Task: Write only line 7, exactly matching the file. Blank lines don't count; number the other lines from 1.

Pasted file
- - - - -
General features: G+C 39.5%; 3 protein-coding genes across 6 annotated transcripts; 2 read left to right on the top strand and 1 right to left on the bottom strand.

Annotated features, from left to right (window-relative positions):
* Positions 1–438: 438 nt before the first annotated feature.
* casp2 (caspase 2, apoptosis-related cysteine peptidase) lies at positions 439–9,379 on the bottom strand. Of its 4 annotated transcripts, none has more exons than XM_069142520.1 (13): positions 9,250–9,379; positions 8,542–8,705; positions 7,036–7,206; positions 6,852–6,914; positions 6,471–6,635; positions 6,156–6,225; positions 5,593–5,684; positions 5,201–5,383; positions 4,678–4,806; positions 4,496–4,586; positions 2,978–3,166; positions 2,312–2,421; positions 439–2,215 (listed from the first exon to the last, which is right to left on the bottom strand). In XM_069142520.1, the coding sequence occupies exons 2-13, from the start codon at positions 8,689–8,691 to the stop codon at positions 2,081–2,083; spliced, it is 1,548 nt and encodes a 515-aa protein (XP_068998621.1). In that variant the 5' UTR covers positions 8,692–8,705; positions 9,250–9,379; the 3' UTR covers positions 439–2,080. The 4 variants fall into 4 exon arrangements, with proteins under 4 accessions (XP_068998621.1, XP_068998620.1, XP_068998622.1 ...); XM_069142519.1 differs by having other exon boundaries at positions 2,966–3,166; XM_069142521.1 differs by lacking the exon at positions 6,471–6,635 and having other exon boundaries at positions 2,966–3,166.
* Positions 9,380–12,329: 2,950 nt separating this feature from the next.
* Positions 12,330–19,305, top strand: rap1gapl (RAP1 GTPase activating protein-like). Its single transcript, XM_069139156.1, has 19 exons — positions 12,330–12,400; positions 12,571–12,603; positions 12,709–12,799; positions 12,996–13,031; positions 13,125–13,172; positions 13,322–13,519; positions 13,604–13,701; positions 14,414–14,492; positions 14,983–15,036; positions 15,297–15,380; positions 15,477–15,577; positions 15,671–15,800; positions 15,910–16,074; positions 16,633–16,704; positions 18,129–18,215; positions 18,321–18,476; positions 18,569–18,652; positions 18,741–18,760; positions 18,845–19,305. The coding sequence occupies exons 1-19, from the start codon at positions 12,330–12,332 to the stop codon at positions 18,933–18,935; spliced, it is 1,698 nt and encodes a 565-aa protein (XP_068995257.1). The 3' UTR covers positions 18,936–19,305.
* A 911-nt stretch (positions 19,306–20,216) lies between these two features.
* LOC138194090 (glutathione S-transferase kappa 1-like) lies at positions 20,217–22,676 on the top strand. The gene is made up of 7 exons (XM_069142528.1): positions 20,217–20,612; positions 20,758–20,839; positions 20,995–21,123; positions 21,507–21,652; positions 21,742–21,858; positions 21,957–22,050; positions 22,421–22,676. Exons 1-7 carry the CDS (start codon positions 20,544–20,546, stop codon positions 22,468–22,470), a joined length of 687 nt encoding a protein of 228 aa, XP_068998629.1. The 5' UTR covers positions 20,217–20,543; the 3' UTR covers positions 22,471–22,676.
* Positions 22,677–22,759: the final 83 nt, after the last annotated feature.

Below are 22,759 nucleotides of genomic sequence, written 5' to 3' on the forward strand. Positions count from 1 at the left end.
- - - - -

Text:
* A 911-nt stretch (positions 19,306–20,216) lies between these two features.